Pages: 160 ~ Publisher: Animal Media Group LLC
Synopsis: A coming of age tale, this is the first installment of the Thin Thinline Trilogy, the fiercely independent Nina Overstreet has an axe to grind. A talented singer-songwriter slogging her way through the burgeoning Greenwich Village folk music scene of 1963, the Queen of Kenosha, Wisconsin, realizes that standing on the cusp of stardom gets her little respect and barely a cup of coffee in New York City. It finally comes, but in a way she could have never imagined. A chance encounter with the mysterious Nick Ladd at a late-night gig spins her life in a different direction--one that becomes a daily balance between life and death, right and wrong. Nick recruits Nina to join him and a team of ex-FBI operatives in a clandestine agency to stop the establishment of the Fourth Reich by undercover Nazis in post-War America. It's a cause Nina believes in ... until she's forced to compromise the very principles of fairness and patriotism she holds dear. As she and Nick grow closer as partners, she forces him to question his own intentions. But as the body count mounts in pursuit of the Nazi ringleader, the evasive Alex, the stakes grow even higher for Nick and Nina.
Nina is in the musical scene, living only for commissions for playing in bars and is run by her cousin, who arranges these works, one night her way intersects with that of Nick Ladd (who did stupid things that night), and the posture of her in that moment gives her a job offer in a clandestine agency, but with good intentions. 

The graphic novel has colors that resemble the representations of the 60s and a cleaner scene that reminds me of the Cold War, they are more interesting when they are in the bars, and this happens little. There is something about the features of Nina Overstreet that bothers me, it seems that what bothers me the most is the disproportionate chin to the face, and the face of the other female character that appears in the book is much more proportional.

Each chapter has indications of songs to listen to while accompanying the story, including every time has an indication of the repertoire of Nina Ovestreet and I found this very cool, the indications are not only the 60's and this took some of the charm of the idea . Speaking of music, I wanted much more of the music scene in this book than scenes of the boss not fully relying on the work of a woman in the middle of this clandestine organization.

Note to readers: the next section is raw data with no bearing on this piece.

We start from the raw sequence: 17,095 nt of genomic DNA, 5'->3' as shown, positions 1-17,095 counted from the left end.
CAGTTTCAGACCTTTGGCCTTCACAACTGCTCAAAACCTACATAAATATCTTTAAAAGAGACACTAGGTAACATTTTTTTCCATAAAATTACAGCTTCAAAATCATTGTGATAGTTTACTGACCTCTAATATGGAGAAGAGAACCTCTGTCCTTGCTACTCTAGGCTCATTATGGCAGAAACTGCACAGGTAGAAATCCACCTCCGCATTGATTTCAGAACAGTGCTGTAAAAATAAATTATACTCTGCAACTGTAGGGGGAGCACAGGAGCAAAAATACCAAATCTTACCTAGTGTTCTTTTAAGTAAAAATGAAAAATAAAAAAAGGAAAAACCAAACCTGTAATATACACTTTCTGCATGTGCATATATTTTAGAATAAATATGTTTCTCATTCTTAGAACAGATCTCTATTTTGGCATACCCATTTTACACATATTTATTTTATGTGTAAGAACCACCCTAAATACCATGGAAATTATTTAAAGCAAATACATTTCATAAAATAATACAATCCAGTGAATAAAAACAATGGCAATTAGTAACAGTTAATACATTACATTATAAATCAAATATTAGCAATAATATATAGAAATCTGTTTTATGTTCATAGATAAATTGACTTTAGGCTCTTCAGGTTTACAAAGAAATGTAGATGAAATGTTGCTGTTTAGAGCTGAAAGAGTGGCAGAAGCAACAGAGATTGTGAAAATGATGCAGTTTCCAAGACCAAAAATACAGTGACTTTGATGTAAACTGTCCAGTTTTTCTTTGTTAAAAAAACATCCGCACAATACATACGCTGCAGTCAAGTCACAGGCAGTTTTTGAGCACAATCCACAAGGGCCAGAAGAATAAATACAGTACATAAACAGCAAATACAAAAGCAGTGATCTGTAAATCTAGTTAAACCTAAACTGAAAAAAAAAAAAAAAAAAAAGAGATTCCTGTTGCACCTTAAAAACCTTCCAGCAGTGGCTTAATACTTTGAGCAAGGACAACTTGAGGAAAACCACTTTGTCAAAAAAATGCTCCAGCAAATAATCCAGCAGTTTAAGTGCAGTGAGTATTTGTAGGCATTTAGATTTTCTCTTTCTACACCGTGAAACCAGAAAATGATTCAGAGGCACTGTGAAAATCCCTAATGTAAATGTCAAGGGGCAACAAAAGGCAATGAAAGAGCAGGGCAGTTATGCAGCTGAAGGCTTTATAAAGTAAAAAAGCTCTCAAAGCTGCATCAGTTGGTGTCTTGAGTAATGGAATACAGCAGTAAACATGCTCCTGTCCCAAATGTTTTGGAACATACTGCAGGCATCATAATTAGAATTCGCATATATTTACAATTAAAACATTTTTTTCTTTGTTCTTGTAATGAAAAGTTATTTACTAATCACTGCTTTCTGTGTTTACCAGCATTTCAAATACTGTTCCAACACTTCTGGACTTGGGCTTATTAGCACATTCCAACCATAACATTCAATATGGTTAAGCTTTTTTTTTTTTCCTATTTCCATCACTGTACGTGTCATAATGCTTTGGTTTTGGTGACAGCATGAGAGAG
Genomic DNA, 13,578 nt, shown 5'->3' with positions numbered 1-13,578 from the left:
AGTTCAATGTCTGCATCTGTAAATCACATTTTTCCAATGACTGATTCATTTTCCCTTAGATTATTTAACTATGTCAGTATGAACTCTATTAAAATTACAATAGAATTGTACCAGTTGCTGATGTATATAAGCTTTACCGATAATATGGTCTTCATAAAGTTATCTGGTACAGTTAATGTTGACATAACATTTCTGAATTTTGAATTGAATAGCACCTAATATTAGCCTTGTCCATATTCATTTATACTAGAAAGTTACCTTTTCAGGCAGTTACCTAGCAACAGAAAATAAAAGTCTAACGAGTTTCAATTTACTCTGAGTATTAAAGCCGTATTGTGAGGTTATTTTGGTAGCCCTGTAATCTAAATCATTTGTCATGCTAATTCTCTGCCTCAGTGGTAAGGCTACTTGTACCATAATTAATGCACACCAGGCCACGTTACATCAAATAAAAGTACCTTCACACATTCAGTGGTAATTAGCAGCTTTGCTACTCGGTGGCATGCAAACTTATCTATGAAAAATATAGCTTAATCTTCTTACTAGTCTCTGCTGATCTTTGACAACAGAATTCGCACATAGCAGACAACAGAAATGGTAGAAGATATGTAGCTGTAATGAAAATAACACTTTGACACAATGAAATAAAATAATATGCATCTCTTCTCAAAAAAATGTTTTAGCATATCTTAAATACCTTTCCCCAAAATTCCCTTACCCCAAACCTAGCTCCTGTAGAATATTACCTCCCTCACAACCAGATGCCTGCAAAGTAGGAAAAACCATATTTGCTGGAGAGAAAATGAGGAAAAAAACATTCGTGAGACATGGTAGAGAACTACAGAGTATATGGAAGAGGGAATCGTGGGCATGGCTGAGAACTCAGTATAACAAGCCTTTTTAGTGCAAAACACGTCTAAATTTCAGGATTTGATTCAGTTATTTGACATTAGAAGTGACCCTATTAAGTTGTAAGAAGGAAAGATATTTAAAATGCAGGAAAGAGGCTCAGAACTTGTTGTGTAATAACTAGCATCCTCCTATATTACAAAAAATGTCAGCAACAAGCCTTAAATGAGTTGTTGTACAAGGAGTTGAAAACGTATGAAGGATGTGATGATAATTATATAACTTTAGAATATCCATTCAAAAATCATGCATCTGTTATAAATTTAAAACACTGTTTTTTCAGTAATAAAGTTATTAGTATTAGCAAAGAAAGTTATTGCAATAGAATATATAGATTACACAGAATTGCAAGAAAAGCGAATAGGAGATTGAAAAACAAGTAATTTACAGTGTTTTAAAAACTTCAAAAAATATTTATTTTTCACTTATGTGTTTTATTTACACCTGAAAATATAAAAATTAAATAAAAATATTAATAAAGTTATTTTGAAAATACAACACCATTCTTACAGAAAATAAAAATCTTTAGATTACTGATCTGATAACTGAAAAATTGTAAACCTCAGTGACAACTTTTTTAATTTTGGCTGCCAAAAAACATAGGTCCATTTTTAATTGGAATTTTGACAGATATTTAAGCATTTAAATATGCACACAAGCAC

Only in the plot twist in the end of the graphic novel that I discovered that it was a story that would go to more volumes, I just stay in the crowd for more musical moments and a good argument for the character to do that. 

Rating: 🌟🌟🌟
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Pages: 224
Publisher: Lion Forge
Synopsis: Marjorie Glatt feels like a ghost. A practical thirteen year old in charge of the family laundry business, her daily routine features unforgiving customers, unbearable P.E. classes, and the fastidious Mr. Saubertuck who is committed to destroying everything she’s worked for.
Wendell is a ghost. A boy who lost his life much too young, his daily routine features ineffective death therapy, a sheet-dependent identity, and a dangerous need to seek purpose in the forbidden human world.
When their worlds collide, Marjorie is confronted by unexplainable disasters as Wendell transforms Glatt’s Laundry into his midnight playground, appearing as a mere sheet during the day. While Wendell attempts to create a new afterlife for himself, he unknowingly sabotages the life that Marjorie is struggling to maintain.
Sheets illustrates the determination of a young girl to fight, even when all parts of her world seem to be conspiring against her. It proves that second chances are possible whether life feels over or life is over. But above all, it is a story of the forgiveness and unlikely friendship that can only transpire inside a haunted laundromat.
Sheets shows a situation that hurts but it's real, there are infants with adult obligations, victims of bullying, those who doesn't feel safe to open up, but still many can fight (thanks goodness!)

Heart eyes on the style of the illustrations, the characters' faces look like the animation that went on TV during my childhood, and something reminds me of Charlie & Lola. 

Sheets had my heart at first page, because I love how pleasant pink and blue are together, the landscapes are so beautiful! Many of them could be a wallpaper on your cell phone, or just a big frame in the wall, Wendell's world is less colorful, but the details are so cute

Sheets is a melancholy graphic novel that deals with harsh themes but with the most incredible colors I have ever seen in sequential art.
Rating: 🌟🌟🌟🌟🌟
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